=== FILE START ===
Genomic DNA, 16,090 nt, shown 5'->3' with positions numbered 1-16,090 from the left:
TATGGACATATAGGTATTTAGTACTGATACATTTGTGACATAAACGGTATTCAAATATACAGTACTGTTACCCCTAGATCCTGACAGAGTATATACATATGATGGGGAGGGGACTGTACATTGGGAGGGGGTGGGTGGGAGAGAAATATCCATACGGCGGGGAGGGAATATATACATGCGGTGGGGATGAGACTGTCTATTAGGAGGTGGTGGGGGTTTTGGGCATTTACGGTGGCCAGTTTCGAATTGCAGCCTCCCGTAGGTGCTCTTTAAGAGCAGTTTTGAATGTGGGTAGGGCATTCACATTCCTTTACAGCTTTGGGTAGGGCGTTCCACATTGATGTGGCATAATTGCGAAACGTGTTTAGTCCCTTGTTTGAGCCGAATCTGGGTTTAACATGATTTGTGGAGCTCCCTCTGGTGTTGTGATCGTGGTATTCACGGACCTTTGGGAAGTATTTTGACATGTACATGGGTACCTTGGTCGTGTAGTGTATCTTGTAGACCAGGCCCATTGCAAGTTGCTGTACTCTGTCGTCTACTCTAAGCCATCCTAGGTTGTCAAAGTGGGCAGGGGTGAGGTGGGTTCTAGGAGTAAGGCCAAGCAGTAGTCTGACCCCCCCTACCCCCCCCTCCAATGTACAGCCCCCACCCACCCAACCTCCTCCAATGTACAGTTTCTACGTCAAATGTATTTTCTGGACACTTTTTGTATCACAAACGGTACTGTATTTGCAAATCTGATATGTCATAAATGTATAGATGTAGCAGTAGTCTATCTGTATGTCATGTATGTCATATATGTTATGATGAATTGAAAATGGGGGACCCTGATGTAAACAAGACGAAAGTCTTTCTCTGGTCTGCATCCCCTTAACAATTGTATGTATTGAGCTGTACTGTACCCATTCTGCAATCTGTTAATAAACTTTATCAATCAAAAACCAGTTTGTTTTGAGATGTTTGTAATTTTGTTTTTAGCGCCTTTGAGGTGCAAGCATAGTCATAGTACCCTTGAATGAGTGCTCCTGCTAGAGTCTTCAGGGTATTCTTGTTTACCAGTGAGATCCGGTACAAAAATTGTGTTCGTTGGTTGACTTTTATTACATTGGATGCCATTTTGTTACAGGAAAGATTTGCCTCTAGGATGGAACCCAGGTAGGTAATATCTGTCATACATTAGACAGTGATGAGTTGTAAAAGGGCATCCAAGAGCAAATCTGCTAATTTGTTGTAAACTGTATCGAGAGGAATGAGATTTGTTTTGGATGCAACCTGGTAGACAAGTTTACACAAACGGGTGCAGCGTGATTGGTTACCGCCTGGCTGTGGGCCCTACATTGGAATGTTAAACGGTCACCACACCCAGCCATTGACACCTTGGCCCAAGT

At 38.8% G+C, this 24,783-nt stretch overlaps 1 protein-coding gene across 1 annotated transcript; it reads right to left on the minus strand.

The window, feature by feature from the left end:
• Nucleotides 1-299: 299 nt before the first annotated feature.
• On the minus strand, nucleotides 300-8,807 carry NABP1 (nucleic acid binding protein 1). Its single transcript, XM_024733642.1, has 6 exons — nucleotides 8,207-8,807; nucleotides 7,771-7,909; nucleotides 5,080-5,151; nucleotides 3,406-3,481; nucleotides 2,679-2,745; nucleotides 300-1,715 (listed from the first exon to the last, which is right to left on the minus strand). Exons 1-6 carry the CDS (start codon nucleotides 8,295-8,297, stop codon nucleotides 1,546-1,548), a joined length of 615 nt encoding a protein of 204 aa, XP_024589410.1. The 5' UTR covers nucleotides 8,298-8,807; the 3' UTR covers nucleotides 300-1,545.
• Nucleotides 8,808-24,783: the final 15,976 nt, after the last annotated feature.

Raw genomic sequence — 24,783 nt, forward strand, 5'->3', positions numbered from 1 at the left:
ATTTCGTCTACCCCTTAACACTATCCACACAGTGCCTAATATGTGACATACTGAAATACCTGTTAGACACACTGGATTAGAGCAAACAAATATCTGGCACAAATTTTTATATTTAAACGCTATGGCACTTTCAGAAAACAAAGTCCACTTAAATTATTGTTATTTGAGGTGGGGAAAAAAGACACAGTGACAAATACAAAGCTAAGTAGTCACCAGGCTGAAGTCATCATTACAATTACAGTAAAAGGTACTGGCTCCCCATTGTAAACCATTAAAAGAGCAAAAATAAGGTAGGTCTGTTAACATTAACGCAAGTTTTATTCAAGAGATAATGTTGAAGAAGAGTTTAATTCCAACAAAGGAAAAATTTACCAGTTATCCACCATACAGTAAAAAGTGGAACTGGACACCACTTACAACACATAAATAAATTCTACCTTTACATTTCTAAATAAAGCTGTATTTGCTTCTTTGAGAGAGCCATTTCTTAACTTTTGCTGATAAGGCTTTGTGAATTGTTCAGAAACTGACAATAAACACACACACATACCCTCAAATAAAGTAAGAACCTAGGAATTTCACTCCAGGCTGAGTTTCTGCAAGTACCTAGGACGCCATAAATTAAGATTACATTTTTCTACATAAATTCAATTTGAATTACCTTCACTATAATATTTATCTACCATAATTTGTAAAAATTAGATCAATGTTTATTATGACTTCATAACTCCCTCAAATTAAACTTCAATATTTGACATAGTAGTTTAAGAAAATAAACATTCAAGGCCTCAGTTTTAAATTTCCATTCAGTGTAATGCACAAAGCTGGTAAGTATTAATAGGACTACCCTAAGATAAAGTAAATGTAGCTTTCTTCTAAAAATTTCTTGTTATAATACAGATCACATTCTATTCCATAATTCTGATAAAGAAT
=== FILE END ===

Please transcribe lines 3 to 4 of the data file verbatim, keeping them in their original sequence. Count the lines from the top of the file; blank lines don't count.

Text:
At 38.8% G+C, this 24,783-nt stretch overlaps 1 protein-coding gene across 1 annotated transcript; it reads right to left on the minus strand.

The window, feature by feature from the left end: